The Greatest Musical Ever

As I slowly work my way though four months worth of back-logged New York and New Yorker magazines, I came across an article in New York magazine where four glitterati discuss and argue for the greatest New York musical ever.  The "arguers" were as follows:

Jesse Green:  Moderator

Nora Ephron:  Author

Frank Rich:  Columnist

Jonathan Tunick:  Orchestrator

George C. Wolfe:  Director

I'm a personal fan of Nora, Frank and George, so it was riveting to follow this "argument."  You can read the whole article here, but what I wanted to post on my blog were the "closing arguments" they each made, that naturally, stemmed from their personal preferences. 

Here's what they had to say:

RICH:  When I was looking back at the shows that had such a great impact on me as a child, what I found was that the common element uniting Damn Yankees, Gypsy, Music Man, and Carousel was that they all had kids with single parents.  Even though it was never acknowledged in any of the shows except for Gypsy.  Well, in Damn Yankees, there wasn't a kid, but a marriage technically breaks up for the length of the show.

EPHRON:  So for you it was about being a child of divorce?

RICH:  But I didn't figure it out for 30 years.

GREEN:  The theme that informs my love of certain shows is alienation:  the outsider who wants to come in and is usually crushed.  Caroline, Bess, Billy Bigelow.  I won't explore the implications.

WOLFE:  For me it's that energy that exists in Gypsy: "It's bleak out there, but I'm gonna make it." I'm particularly drawn to defiance.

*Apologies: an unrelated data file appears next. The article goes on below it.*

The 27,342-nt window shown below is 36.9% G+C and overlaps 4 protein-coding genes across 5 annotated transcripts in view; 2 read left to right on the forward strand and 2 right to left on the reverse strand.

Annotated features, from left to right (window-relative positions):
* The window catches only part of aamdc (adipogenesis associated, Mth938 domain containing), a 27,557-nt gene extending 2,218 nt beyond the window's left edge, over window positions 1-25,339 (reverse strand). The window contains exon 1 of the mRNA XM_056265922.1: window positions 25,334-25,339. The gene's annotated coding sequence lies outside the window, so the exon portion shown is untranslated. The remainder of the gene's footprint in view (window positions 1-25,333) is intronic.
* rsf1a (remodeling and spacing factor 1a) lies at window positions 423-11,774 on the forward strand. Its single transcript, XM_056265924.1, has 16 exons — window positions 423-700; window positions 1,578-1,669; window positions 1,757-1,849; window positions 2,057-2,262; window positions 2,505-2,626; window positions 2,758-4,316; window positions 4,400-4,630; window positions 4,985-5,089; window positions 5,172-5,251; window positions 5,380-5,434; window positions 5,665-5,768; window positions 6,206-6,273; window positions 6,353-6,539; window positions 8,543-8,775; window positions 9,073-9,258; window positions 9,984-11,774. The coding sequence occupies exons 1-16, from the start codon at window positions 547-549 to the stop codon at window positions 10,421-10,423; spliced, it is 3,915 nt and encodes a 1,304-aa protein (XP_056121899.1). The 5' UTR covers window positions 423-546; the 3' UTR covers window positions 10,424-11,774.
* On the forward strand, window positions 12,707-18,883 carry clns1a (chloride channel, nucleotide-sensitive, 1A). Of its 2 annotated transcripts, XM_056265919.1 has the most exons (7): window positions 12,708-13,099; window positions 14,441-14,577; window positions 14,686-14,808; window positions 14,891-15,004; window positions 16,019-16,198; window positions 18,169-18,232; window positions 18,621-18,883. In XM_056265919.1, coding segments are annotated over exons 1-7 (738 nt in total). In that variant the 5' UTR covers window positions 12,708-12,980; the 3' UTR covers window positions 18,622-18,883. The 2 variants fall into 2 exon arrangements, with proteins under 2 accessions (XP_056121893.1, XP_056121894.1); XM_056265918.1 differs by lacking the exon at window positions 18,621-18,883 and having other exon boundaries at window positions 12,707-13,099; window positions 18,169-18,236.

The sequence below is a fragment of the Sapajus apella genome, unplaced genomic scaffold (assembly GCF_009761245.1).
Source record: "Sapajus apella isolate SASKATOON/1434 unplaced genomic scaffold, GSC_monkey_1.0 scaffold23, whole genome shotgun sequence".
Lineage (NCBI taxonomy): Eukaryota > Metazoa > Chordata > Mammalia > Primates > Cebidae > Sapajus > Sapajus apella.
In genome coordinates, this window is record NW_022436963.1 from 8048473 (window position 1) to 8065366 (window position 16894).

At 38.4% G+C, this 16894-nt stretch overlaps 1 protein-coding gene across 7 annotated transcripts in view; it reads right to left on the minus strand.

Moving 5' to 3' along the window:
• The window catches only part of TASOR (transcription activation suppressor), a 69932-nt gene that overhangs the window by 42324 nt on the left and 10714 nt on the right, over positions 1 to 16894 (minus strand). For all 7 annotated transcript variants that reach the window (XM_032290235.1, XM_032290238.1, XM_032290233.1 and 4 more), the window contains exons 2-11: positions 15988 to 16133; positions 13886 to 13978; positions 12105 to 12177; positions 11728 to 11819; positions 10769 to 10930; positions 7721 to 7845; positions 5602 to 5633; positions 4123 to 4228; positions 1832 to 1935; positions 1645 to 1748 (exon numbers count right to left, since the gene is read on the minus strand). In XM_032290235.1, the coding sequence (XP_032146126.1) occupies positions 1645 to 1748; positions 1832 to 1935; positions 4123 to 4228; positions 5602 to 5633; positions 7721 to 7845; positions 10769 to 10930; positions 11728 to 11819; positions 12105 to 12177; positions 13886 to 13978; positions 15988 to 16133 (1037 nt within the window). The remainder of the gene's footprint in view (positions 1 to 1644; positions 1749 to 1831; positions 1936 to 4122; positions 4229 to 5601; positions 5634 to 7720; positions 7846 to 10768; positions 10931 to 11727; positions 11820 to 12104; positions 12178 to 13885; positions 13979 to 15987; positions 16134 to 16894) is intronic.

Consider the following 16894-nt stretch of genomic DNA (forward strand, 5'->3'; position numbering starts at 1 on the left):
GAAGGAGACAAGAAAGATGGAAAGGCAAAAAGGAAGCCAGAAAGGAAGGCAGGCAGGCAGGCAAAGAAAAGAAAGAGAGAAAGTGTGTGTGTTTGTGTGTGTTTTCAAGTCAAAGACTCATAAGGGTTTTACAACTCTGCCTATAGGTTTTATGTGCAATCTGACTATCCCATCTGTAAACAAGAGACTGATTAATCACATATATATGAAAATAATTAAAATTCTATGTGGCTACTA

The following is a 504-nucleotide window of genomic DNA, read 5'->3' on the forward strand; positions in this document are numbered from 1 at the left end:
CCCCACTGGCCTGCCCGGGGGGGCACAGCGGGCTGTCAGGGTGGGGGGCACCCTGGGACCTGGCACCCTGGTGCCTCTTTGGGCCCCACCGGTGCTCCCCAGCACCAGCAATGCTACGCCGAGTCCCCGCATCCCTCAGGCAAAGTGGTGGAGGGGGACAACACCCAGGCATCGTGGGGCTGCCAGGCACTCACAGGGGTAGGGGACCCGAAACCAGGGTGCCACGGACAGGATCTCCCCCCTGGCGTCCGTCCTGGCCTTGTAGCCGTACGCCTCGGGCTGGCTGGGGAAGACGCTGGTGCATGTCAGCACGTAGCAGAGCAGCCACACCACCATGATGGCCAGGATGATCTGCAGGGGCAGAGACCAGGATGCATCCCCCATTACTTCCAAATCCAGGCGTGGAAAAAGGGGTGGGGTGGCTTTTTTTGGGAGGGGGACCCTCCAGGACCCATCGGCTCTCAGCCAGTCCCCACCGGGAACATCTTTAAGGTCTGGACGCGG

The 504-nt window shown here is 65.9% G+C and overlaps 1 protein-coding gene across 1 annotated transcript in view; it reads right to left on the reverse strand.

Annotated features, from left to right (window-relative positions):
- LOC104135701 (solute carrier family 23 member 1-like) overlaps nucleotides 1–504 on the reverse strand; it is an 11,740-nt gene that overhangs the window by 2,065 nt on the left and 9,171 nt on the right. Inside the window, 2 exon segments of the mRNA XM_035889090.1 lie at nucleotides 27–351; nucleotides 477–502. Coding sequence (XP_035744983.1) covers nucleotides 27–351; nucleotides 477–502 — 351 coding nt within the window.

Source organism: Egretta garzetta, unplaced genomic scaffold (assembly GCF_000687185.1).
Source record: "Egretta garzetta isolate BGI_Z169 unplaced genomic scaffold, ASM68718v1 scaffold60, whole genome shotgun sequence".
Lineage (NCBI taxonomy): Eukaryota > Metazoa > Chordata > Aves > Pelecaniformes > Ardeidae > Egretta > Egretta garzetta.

EPHRON:  I like too many musicals to have one theme, but I was thinking about why I didn't love She Loves Me when I first saw it, but them fell so deeply in love with it later on.  And it's partly that at a certain point in your life, you don't have the intelligence to know that the sentimental show is also great because you're so busy being hip and loving the dark shows.  And then you get older, and you love the ones that are--whatever you want to call them--romantic.

RICH:  Hopeful.

TUNICK:  I've always been drawn to shows with some epic element--that portray some aspect of life on a generous scale.  Guys and Dolls is a picture of all New York.

WOLFE:  I also respond when two worlds that don't belong together end up together.  That why the musical could only have been born here:  New York is all these little countries sharing a city.  All the different rhythms of those different communities is what made the American musical possible.

I just have to say that I found it ironic that Helen on 86th St. contains a little of everything that is mentioned here.  Being a kid with a single parent.  Check.  An outsider who tries to defy the odds.  Check.  Heart and hope.  Check.  An epic element--well, you don't get much more epic than the Trojan War.  Check.  And finally, two disparate worlds that intersect--the Upper West Side and Ancient Greece. Check.  I hope that someday Jesse, Nora, Frank, Jonathan and George will be talking about Helen in conversations like this one.